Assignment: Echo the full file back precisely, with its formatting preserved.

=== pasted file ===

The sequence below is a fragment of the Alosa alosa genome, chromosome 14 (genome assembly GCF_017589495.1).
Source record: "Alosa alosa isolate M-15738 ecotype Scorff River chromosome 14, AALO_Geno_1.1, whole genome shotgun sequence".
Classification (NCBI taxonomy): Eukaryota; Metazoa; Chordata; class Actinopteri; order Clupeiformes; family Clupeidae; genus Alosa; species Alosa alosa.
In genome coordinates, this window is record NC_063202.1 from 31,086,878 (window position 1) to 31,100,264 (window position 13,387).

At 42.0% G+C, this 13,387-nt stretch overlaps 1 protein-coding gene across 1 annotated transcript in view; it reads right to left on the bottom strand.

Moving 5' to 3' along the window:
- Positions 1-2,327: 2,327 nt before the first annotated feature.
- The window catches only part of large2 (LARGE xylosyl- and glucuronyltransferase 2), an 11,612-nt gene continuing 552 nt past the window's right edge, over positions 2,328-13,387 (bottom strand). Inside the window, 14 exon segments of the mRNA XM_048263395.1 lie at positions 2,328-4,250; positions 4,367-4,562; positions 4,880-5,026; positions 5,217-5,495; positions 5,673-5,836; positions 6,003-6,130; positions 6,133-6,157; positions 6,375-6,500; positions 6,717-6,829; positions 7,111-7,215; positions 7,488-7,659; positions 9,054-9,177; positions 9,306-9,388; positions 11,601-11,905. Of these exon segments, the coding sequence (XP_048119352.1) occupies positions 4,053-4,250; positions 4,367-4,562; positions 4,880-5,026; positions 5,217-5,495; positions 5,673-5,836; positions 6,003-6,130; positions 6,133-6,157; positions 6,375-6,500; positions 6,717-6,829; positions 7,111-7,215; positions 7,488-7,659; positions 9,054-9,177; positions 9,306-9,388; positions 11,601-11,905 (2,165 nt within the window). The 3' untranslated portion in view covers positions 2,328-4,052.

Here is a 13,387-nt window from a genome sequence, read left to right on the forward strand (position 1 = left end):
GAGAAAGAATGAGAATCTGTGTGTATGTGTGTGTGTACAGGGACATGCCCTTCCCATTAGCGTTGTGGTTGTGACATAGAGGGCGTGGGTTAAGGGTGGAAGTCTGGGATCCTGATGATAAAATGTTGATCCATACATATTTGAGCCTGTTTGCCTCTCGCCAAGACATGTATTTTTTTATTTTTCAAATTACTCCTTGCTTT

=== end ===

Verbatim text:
The sequence below is a fragment of the Alosa alosa genome, chromosome 14 (genome assembly GCF_017589495.1).
Source record: "Alosa alosa isolate M-15738 ecotype Scorff River chromosome 14, AALO_Geno_1.1, whole genome shotgun sequence".
Classification (NCBI taxonomy): Eukaryota; Metazoa; Chordata; class Actinopteri; order Clupeiformes; family Clupeidae; genus Alosa; species Alosa alosa.
In genome coordinates, this window is record NC_063202.1 from 31,086,878 (window position 1) to 31,100,264 (window position 13,387).

At 42.0% G+C, this 13,387-nt stretch overlaps 1 protein-coding gene across 1 annotated transcript in view; it reads right to left on the bottom strand.

Moving 5' to 3' along the window:
- Positions 1-2,327: 2,327 nt before the first annotated feature.
- The window catches only part of large2 (LARGE xylosyl- and glucuronyltransferase 2), an 11,612-nt gene continuing 552 nt past the window's right edge, over positions 2,328-13,387 (bottom strand). Inside the window, 14 exon segments of the mRNA XM_048263395.1 lie at positions 2,328-4,250; positions 4,367-4,562; positions 4,880-5,026; positions 5,217-5,495; positions 5,673-5,836; positions 6,003-6,130; positions 6,133-6,157; positions 6,375-6,500; positions 6,717-6,829; positions 7,111-7,215; positions 7,488-7,659; positions 9,054-9,177; positions 9,306-9,388; positions 11,601-11,905. Of these exon segments, the coding sequence (XP_048119352.1) occupies positions 4,053-4,250; positions 4,367-4,562; positions 4,880-5,026; positions 5,217-5,495; positions 5,673-5,836; positions 6,003-6,130; positions 6,133-6,157; positions 6,375-6,500; positions 6,717-6,829; positions 7,111-7,215; positions 7,488-7,659; positions 9,054-9,177; positions 9,306-9,388; positions 11,601-11,905 (2,165 nt within the window). The 3' untranslated portion in view covers positions 2,328-4,052.

Here is a 13,387-nt window from a genome sequence, read left to right on the forward strand (position 1 = left end):
GAGAAAGAATGAGAATCTGTGTGTATGTGTGTGTGTACAGGGACATGCCCTTCCCATTAGCGTTGTGGTTGTGACATAGAGGGCGTGGGTTAAGGGTGGAAGTCTGGGATCCTGATGATAAAATGTTGATCCATACATATTTGAGCCTGTTTGCCTCTCGCCAAGACATGTATTTTTTTATTTTTCAAATTACTCCTTGCTTT